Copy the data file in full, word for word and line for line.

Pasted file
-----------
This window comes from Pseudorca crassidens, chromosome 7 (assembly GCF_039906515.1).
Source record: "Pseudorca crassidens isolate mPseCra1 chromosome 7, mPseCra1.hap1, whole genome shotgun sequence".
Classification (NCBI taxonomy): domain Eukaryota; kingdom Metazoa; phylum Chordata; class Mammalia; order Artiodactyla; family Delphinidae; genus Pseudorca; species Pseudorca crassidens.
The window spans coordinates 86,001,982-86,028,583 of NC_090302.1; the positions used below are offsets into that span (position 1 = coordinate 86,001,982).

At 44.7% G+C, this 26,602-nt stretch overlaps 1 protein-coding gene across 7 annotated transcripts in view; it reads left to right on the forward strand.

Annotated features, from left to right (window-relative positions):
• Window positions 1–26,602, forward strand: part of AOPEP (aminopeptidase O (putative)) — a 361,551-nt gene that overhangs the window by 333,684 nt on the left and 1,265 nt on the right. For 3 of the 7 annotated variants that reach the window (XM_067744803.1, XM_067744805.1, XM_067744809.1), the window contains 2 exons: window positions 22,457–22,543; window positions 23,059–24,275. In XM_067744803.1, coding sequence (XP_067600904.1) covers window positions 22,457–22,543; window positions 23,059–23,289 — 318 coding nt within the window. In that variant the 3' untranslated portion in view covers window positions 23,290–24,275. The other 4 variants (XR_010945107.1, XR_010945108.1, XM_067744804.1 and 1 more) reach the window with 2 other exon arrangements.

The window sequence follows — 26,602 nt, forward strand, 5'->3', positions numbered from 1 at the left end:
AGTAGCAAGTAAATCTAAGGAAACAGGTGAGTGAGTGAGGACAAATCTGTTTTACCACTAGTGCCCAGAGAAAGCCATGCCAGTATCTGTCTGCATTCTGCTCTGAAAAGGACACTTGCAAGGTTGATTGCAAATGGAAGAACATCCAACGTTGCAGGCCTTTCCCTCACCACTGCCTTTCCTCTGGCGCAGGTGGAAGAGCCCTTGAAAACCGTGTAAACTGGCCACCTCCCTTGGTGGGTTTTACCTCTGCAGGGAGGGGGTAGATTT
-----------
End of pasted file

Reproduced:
This window comes from Pseudorca crassidens, chromosome 7 (assembly GCF_039906515.1).
Source record: "Pseudorca crassidens isolate mPseCra1 chromosome 7, mPseCra1.hap1, whole genome shotgun sequence".
Classification (NCBI taxonomy): domain Eukaryota; kingdom Metazoa; phylum Chordata; class Mammalia; order Artiodactyla; family Delphinidae; genus Pseudorca; species Pseudorca crassidens.
The window spans coordinates 86,001,982-86,028,583 of NC_090302.1; the positions used below are offsets into that span (position 1 = coordinate 86,001,982).

At 44.7% G+C, this 26,602-nt stretch overlaps 1 protein-coding gene across 7 annotated transcripts in view; it reads left to right on the forward strand.

Annotated features, from left to right (window-relative positions):
• Window positions 1–26,602, forward strand: part of AOPEP (aminopeptidase O (putative)) — a 361,551-nt gene that overhangs the window by 333,684 nt on the left and 1,265 nt on the right. For 3 of the 7 annotated variants that reach the window (XM_067744803.1, XM_067744805.1, XM_067744809.1), the window contains 2 exons: window positions 22,457–22,543; window positions 23,059–24,275. In XM_067744803.1, coding sequence (XP_067600904.1) covers window positions 22,457–22,543; window positions 23,059–23,289 — 318 coding nt within the window. In that variant the 3' untranslated portion in view covers window positions 23,290–24,275. The other 4 variants (XR_010945107.1, XR_010945108.1, XM_067744804.1 and 1 more) reach the window with 2 other exon arrangements.

The window sequence follows — 26,602 nt, forward strand, 5'->3', positions numbered from 1 at the left end:
AGTAGCAAGTAAATCTAAGGAAACAGGTGAGTGAGTGAGGACAAATCTGTTTTACCACTAGTGCCCAGAGAAAGCCATGCCAGTATCTGTCTGCATTCTGCTCTGAAAAGGACACTTGCAAGGTTGATTGCAAATGGAAGAACATCCAACGTTGCAGGCCTTTCCCTCACCACTGCCTTTCCTCTGGCGCAGGTGGAAGAGCCCTTGAAAACCGTGTAAACTGGCCACCTCCCTTGGTGGGTTTTACCTCTGCAGGGAGGGGGTAGATTT